This is a game changer.
Never in the history of Major League Baseball has a player appealed a ruling based on banned substances, and won the appeal. Never. Ryan Braun, the reigning NL MVP, failed a drug test just after last season before the MVP announcement was made. Braun never brought it up, and accepted the award, obviously confident that he was on the straight and narrow in terms of athletic purity.
The rabid media caught wind of the failed test, and immediately began to publish that Ryan Braun tested positive for PEDs. This was false. Braun countered by stating that he failed the test due to a prescription for an undisclosed medical issue, and was confident that after presenting his case, the impending suspension would never become an issue. And it didn’t.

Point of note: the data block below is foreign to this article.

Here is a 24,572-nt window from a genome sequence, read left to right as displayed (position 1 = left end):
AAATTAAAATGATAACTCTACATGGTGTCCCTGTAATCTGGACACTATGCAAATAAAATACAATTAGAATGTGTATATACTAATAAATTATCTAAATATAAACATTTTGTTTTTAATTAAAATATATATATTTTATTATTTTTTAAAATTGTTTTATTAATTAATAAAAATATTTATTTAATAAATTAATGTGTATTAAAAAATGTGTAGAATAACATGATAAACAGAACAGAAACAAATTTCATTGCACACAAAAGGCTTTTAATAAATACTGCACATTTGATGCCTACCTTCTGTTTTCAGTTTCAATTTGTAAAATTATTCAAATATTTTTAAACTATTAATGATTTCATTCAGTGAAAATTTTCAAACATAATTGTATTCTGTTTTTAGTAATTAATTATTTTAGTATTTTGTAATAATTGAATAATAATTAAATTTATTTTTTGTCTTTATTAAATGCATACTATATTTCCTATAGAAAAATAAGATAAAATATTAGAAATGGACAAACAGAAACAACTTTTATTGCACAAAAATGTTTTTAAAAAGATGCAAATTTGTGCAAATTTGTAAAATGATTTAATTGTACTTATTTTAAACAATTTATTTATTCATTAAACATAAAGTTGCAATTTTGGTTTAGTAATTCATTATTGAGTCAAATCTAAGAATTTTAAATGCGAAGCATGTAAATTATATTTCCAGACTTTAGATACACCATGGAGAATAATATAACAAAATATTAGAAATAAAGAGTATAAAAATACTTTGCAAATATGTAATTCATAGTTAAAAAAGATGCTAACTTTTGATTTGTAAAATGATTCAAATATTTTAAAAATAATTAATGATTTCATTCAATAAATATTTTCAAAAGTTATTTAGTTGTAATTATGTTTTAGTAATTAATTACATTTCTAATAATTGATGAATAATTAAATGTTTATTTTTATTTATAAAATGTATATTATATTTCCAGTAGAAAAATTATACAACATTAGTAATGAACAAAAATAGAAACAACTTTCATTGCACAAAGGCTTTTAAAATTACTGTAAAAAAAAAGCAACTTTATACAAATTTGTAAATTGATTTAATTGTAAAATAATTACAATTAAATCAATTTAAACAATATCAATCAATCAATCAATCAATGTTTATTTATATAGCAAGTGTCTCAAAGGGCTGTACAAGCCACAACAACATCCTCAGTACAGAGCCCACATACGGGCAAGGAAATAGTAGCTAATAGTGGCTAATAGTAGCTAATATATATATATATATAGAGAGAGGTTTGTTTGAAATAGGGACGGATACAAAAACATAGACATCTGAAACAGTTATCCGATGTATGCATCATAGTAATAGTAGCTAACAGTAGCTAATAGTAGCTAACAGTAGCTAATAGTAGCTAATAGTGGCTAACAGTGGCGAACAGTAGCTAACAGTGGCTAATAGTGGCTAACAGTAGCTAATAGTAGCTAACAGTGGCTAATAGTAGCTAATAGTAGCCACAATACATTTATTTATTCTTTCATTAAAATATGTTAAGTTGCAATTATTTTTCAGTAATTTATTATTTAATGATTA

On Thursday, MLB announced that Ryan Braun was cleared of the chargers and that he wouldn’t be suspended for a single game in the 2012 season. Braun is free to report to Brewers camp, and get started in his first season without slugging teammate Prince Fielder.
Here’s the issue with MLB drug testing. In wanting to clean up the steroid mess, several things have fallen into the PED category. One could suppose that cocaine, a banned substance in the MLB, could qualify as performance enhancing–picking up what I’m laying down? The media hears “failed drug test,” or “tested positive,” and they immediately jump to the conclusion of steroids. HGH. The cheating stuff.
Clearly, Ryan Braun has a health issue that he doesn’t want to disclose–why would he? Whose business is it other than his, and the doctor who is treating him? And one can only offer him the benefit of the doubt, especially considering he set a precedent with his case.